Reprinted with permission from the January-April 2009 issue of Engineer.
The United States Army Engineer School, Directorate of Training and Leader Development (DOTLD) and Department of Instruction (DOI) are leaning hard into the flywheel. Here at the School, the DOTLD team is employing and empowering the right people to develop and deliver Building Great Engineers (BGE) initiatives. Recent actions include expanding the engineering body of knowledge with academia and partners using joint, interagency, intergovernmental, and multinational (JIIM) training events; integrating gaming and technology into the classroom; and expanding leader development and education (LDE) initiatives that include degree program opportunities and joint engineer training partnerships with other Services.
Body of Knowledge
DOI invited Dr. Brock Barry, who will soon be a faculty member of the United States Military Academy (USMA) and Professor in the Department of Mechanical and Civil Engineering, to the Engineer School in February 2009 for an in-depth orientation of the engineer enlisted training program. The briefings highlighted vertical, horizontal, general, and combat engineering at Brown Hall and the Million Dollar Hole training sites. Dr. Barry's expertise in engineering education was turned toward assessing engineer officer education, covering the Basic Officer Leader Course (BOLC) III, the 210A Warrant Officer Basic Course (WOBC), and the Engineer Captains Career Course (ECCC). On the surface, this may not seem to have a high payoff for training and education, but when you consider that Dr. Barry is one of the country's first doctors of philosophy in engineering education, this takes on a whole new meaning. He will serve as a direct link between USMA and the Engineer School in improving the cradle-to-grave education lifecycle of engineers. DOTLD is participating with USMA's Master Teacher Certification program and looking for opportunities to partner with the USMA Engineering Department, starting with Dr. Barry speaking at the 2009 ENFORCE training and education workshop.
JIIM Training Events
We are seeking every opportunity to expand engineer officer curriculums into the JIIM context. Guest speakers from the International Committee of the Red Cross (ICRC), the United States Agency for International Development (USAID), and State Emergency Management Agency provide program overviews to ECCC students in their general engineering module. And recently, selected ECCC small group instructors (SGIs) and ECCC students were given the opportunity to attend the Joint Engineer Operations Course (JEOC).
Mr. Andrew Bell, military delegate of the ICRC, visited Fort Leonard Wood to address the 01-09 ECCC class on 24 February 2009. The subject was the role of nongovernmental organizations (NGOs) in conflict zones. He placed the ICRC in context with the thousands of other NGOs operating worldwide and further defined the mission, objectives, and activities in current conflict locations (such as Iraq, Afghanistan, and the Horn of Africa). His defining the role of ICRC, the American Red Cross, and Red Crescent Societies engendered a high level of interest and interaction from the students.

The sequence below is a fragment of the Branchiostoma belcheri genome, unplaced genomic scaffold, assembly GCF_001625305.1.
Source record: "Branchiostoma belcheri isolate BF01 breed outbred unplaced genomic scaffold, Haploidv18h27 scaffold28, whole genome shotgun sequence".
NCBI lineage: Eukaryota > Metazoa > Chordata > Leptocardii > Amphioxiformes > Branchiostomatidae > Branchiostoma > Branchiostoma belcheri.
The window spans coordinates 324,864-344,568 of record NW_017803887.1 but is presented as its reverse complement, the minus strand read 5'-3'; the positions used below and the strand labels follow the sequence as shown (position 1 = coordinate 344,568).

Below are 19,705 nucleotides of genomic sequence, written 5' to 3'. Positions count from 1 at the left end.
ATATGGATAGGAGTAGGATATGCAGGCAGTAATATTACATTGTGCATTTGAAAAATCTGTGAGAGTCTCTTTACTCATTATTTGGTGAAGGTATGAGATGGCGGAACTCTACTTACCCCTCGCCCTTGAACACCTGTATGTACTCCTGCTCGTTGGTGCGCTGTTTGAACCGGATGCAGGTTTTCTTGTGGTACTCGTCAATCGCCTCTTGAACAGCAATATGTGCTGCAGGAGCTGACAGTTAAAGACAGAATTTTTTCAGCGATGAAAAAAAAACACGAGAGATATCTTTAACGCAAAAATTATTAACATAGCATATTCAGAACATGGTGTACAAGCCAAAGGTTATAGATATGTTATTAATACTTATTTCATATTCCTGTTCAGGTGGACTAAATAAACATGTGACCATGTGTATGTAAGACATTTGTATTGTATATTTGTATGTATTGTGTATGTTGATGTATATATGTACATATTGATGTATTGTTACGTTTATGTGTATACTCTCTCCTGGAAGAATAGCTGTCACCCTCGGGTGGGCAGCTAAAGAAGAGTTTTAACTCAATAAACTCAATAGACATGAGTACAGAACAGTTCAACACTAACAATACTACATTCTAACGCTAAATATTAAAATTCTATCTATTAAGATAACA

The ECCC hosted Structural Assessment Visual Evaluation (SAVE) training on 12 February 2009 to increase technical competency and partner with academia (Missouri University of Science and Technology) and federal, state, and local governments. The training, sponsored by the Fort Leonard Wood Chapter, Society of American Military Engineers (SAME), brought the Missouri State Emergency Management Agency (SEMA) SAVE coalition to Fort Leonard Wood. The training taught 64 ECCC students, 2 ECCC cadre, a Directorate of Contracting employee from Fort Leonard Wood, and 6 state and local emergency management personnel in preparation for assessing building structures affected by earthquakes, tornadoes, floods, or natural disasters that cause structural damages for both domestic and theater applications. The student comments were best reflected in this one comment: "It was an awesome experience, and I can speak for many of my peers when I say that the information we've drawn from just this one event will pay huge dividends in our future deployments. The application to our work in Iraq and Afghanistan is obvious. Thanks so much!" All students were offered the opportunity to obtain certification along with their completion-of-training certificate.
DOI is integrating as many curriculum advances as it can. Some of the advances include sending ECCC students and SGIs to JEOC and piloting contracting officer's representative (COR) training and environmental training and education. Two ECCC SGIs and three students will have the opportunity to attend the JEOC hosted at Fort Leonard Wood on 13-17 April 2009. The JEOC is just one training opportunity that ECCC and BOLC students can take advantage of if they test out of certain modules in general engineering and basic demolitions.